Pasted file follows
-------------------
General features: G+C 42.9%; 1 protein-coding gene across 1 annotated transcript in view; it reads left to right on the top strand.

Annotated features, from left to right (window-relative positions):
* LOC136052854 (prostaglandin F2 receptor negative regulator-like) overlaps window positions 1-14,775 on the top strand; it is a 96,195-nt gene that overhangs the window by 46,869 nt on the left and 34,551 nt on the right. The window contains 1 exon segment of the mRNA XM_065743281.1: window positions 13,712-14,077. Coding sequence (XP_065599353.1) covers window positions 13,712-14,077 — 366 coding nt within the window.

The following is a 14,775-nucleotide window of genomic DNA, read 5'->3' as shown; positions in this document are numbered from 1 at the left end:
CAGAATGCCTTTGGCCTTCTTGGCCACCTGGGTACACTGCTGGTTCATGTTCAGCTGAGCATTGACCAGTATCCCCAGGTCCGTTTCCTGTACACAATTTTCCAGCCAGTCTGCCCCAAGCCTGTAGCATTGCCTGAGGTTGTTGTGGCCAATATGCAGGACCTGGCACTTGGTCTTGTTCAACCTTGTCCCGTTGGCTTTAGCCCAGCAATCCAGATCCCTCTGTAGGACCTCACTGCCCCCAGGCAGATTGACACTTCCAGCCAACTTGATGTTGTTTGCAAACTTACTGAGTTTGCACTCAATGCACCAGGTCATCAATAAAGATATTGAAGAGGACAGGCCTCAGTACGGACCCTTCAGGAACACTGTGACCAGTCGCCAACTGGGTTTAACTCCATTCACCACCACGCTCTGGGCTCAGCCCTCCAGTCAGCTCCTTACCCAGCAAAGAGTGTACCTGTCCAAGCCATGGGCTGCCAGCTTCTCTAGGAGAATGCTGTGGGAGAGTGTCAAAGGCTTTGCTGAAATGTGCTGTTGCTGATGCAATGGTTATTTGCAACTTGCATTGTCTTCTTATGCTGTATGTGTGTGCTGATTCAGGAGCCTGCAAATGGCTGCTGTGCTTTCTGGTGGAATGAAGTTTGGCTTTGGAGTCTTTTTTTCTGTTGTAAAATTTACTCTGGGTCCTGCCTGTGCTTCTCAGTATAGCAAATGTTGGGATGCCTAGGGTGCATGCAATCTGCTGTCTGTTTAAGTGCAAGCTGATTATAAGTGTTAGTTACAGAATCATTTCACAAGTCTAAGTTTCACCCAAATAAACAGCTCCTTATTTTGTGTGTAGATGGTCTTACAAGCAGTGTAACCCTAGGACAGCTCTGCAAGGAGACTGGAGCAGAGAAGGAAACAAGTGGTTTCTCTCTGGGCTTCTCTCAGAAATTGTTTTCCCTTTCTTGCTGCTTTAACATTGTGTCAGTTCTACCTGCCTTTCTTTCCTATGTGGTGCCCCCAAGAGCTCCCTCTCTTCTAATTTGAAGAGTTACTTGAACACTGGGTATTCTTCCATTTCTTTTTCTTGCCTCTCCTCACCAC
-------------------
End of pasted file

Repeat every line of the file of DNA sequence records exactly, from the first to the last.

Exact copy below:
General features: G+C 42.9%; 1 protein-coding gene across 1 annotated transcript in view; it reads left to right on the top strand.

Annotated features, from left to right (window-relative positions):
* LOC136052854 (prostaglandin F2 receptor negative regulator-like) overlaps window positions 1-14,775 on the top strand; it is a 96,195-nt gene that overhangs the window by 46,869 nt on the left and 34,551 nt on the right. The window contains 1 exon segment of the mRNA XM_065743281.1: window positions 13,712-14,077. Coding sequence (XP_065599353.1) covers window positions 13,712-14,077 — 366 coding nt within the window.

The following is a 14,775-nucleotide window of genomic DNA, read 5'->3' as shown; positions in this document are numbered from 1 at the left end:
CAGAATGCCTTTGGCCTTCTTGGCCACCTGGGTACACTGCTGGTTCATGTTCAGCTGAGCATTGACCAGTATCCCCAGGTCCGTTTCCTGTACACAATTTTCCAGCCAGTCTGCCCCAAGCCTGTAGCATTGCCTGAGGTTGTTGTGGCCAATATGCAGGACCTGGCACTTGGTCTTGTTCAACCTTGTCCCGTTGGCTTTAGCCCAGCAATCCAGATCCCTCTGTAGGACCTCACTGCCCCCAGGCAGATTGACACTTCCAGCCAACTTGATGTTGTTTGCAAACTTACTGAGTTTGCACTCAATGCACCAGGTCATCAATAAAGATATTGAAGAGGACAGGCCTCAGTACGGACCCTTCAGGAACACTGTGACCAGTCGCCAACTGGGTTTAACTCCATTCACCACCACGCTCTGGGCTCAGCCCTCCAGTCAGCTCCTTACCCAGCAAAGAGTGTACCTGTCCAAGCCATGGGCTGCCAGCTTCTCTAGGAGAATGCTGTGGGAGAGTGTCAAAGGCTTTGCTGAAATGTGCTGTTGCTGATGCAATGGTTATTTGCAACTTGCATTGTCTTCTTATGCTGTATGTGTGTGCTGATTCAGGAGCCTGCAAATGGCTGCTGTGCTTTCTGGTGGAATGAAGTTTGGCTTTGGAGTCTTTTTTTCTGTTGTAAAATTTACTCTGGGTCCTGCCTGTGCTTCTCAGTATAGCAAATGTTGGGATGCCTAGGGTGCATGCAATCTGCTGTCTGTTTAAGTGCAAGCTGATTATAAGTGTTAGTTACAGAATCATTTCACAAGTCTAAGTTTCACCCAAATAAACAGCTCCTTATTTTGTGTGTAGATGGTCTTACAAGCAGTGTAACCCTAGGACAGCTCTGCAAGGAGACTGGAGCAGAGAAGGAAACAAGTGGTTTCTCTCTGGGCTTCTCTCAGAAATTGTTTTCCCTTTCTTGCTGCTTTAACATTGTGTCAGTTCTACCTGCCTTTCTTTCCTATGTGGTGCCCCCAAGAGCTCCCTCTCTTCTAATTTGAAGAGTTACTTGAACACTGGGTATTCTTCCATTTCTTTTTCTTGCCTCTCCTCACCAC